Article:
West Point, Monrovia – When Patricia Siryon woke up Wednesday, July 31 at 2 am to use the bathroom, her children were covered in water. She screamed to seek her neighbors’ attention but they too were struggling to take their belongings from the water.
“I had no idea that the water took away the houses before me, till I came out, I was so confused and just told my children to get through the other door for safety while I helped my neighbors,” Siryon explains.
Pointing to her disarray and extremely wet room, the single mother of five said she was worried that the Atlantic Ocean would make her family homeless.
Sea erosion remains a serious threat for residents of West Point – Monrovia’s biggest slum – as hundreds of homes have already been washed away in the last couple of years.
The National Disaster Agency says safe drinking water, food, mosquito nets, water guide, and blankets are now needed to help the victims.
Wednesday’s disaster saw 72 homes destroyed by sea erosion, and there are also concerns that three fishermen who went on expedition did not return that day.
Seven persons were injured when a wall collapse. They were later rescued by officers of the Liberia National Police (LNP).
Many residents in West Point are fishermen or fish sellers. Siryon canoe was destroyed and she’s now worried about feeding her children and sending them to school.
She raised over L$ 5,000 (USD$25.00) but with the damaged canoe, she’s now clueless about her next move.
Fayiah Johnson and Betty Lamin are also worried. Like Siryon, their eight-bedroom house was wiped away by the sea erosion.
Betty’s shop, which was attached to her house, was washed away. She lost all of her goods while Fayiah’s money exchange-abox and personal effects were lost in the water.
“We don’t have no way to stay; we are presently residing with my mother, the house is small but that is the only way we have for now,” Fayiah said.
“Our concern is to protect the children from the sea because we foresee the taking away this old Kru beach [community].”
The Ministry of Public Works has promised to extend the government’s coastal defense project to the community as a similar project makes an intervention in Popo Beach, New Kru Town.
But in West point, Janet Toe’s home, which was marked by the MPW after the government promised to use rocks as coastal defense, was destroyed on Wednesday.
“My house was marked and now it is gone, I don’t know what my family will benefit most when everything is wiped away,” said Toe, who is now displaced in the community school building.
“My whole house went; my children are safe but all our belongings went except for the bed.”
Thomas Joemah accuses the government including current representative Solomon George of ignoring the plights of dwellers.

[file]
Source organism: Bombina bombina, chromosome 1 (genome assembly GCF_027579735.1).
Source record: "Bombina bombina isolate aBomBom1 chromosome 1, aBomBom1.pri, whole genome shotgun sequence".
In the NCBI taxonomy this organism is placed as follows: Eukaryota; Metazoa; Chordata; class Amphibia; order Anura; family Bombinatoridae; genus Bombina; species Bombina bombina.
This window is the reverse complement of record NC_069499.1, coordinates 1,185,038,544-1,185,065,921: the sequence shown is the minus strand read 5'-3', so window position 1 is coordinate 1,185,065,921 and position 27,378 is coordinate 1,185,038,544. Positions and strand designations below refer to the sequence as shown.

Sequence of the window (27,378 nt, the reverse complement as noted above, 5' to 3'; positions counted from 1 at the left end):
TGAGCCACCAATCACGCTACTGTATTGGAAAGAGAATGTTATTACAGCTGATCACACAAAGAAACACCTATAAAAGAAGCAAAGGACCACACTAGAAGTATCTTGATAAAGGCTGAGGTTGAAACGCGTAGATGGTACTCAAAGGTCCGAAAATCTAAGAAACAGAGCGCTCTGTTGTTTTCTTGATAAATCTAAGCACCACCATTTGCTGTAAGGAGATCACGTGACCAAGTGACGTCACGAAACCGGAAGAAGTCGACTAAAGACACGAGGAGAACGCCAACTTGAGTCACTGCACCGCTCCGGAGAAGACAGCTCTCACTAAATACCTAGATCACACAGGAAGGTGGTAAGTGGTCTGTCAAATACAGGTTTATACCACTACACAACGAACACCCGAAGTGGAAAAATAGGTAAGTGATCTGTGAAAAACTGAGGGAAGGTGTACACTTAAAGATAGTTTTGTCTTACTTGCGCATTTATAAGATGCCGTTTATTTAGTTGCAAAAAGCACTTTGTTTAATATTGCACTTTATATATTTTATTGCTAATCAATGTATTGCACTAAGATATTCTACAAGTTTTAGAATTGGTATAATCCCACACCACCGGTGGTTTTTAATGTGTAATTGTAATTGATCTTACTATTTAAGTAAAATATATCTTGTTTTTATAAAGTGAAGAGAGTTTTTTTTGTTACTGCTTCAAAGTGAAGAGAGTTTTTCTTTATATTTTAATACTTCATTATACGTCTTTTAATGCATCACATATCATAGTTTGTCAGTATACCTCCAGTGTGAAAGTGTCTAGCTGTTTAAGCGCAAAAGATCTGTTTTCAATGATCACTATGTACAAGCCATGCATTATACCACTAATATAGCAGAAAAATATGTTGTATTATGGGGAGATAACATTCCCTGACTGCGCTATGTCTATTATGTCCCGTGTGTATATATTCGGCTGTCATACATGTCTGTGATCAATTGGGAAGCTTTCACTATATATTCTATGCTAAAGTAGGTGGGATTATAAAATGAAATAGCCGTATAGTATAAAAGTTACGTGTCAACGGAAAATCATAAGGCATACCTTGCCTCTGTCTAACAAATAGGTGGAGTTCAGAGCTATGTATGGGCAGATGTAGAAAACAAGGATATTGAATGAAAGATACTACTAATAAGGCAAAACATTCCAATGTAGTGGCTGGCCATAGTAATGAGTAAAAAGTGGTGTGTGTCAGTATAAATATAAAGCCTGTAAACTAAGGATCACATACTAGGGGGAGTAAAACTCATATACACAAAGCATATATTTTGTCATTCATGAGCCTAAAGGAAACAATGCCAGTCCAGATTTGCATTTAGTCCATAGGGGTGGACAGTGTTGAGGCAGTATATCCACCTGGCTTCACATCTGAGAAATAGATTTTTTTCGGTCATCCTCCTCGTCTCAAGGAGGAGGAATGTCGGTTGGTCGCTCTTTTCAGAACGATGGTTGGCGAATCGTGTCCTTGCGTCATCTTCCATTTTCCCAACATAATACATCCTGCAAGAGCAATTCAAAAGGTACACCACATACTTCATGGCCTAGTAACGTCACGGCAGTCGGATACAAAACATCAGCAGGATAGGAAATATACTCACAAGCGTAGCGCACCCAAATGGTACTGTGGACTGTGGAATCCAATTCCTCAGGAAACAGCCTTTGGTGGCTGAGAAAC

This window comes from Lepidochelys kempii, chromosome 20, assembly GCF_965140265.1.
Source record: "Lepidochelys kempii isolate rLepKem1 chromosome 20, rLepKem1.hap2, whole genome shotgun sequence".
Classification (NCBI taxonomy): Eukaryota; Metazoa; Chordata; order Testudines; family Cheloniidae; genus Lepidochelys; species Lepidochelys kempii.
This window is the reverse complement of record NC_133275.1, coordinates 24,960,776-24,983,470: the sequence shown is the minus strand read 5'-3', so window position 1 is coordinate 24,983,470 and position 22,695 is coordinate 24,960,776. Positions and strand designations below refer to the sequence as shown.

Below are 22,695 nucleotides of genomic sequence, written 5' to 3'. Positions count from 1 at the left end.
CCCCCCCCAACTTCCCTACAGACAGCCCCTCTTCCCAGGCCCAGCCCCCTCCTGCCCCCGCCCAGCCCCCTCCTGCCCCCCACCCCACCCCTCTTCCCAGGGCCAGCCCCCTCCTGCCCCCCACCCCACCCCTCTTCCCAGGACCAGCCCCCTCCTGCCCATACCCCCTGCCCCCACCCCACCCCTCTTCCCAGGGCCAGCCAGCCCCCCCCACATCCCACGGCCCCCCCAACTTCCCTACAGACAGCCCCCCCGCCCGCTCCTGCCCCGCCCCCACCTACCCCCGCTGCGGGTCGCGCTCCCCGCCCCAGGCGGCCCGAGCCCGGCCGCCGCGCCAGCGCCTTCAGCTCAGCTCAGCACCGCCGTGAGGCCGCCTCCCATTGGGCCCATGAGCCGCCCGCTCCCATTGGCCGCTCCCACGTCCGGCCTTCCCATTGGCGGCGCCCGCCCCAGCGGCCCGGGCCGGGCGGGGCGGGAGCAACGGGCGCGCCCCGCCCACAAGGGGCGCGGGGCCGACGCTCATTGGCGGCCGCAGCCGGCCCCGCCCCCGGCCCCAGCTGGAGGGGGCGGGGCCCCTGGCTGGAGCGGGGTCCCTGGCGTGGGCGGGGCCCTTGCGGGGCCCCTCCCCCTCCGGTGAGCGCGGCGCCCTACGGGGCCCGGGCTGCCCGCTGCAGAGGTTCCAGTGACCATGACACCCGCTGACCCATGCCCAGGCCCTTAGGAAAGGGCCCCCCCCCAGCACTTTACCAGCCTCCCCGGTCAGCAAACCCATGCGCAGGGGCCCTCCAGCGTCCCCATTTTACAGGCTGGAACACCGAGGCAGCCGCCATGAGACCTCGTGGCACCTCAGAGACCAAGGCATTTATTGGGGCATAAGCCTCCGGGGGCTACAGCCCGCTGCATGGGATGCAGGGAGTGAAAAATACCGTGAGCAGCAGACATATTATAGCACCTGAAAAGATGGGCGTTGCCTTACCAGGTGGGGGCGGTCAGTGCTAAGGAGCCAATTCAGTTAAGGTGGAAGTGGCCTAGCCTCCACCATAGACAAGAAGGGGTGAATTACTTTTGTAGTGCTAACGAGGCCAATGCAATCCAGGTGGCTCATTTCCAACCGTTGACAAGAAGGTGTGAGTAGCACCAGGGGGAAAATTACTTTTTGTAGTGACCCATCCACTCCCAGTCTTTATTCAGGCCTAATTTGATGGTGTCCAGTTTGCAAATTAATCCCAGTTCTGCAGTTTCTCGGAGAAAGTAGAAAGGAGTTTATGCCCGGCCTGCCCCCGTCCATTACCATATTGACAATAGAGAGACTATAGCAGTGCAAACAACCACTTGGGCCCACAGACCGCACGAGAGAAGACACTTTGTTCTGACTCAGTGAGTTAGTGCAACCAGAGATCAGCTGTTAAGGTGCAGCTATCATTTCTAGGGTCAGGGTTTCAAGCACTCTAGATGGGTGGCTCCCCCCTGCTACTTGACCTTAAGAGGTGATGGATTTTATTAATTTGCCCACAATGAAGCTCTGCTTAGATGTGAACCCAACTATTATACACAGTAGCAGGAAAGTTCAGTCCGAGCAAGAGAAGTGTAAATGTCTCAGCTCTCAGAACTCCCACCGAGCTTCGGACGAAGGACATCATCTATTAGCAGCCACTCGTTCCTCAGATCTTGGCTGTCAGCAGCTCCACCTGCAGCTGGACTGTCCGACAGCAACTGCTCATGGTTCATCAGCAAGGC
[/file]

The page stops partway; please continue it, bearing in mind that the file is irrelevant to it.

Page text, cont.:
“We don’t expect this from this Government because District #7, mainly West Point voted this government hugely. I don’t want to talk about Solomon George because he is not seeking the interest of the district,” said Joemah, whose home was also destroyed by the angry waves.
“If the water takes your home away, people here only keep you for a month and they expect you to leave and move on with life.
“My family is surviving by the grace of God – yesterday, we ate farina because that was what we could afford.”
Rose Granery, a mother of 10 children, lost her second home to the sea erosion on Wednesday. She was already recovering from the loss of her four-bedroom home in last year’s erosion.
Rose and her children are currently residing in a church near the debris of her home. The church building is also under threat from the sea erosion as cracks on the building widen.
Rose said she sold dried fish before the latest disaster. Unfortunately, she couldn’t save her dryer from been taken away by the waves.
Daniel Grant of the Disaster Victims Association of West Point says the organization has been working with many victims but stressed that minimizing disaster requires more awareness.
Grant urged the Government to begin the coastal defense to protect more homes from destruction.
Prince Nagbe, Director of Communication at Ministry of Public says the marking of the homes were in consultation with residents who consented.
According to him, the marking was done to break down homes to connect waterside with West Point.
Meanwhile, National Disaster Management (NDMA) & National Public Health Institute of Liberia (NPHIL) Joint Rapid Assessment of West Point have found that the sea is fast advancing on Power Plain, Kru Beach, and Fanti Town – the three communities where the 72 homes were washed away by sea erosion.
The NDMA says hundreds of people are currently internally displaced and are squatting in the homes of relatives and friends and community dwellers are apprehensive over the delay of government to construct the coastal defense.
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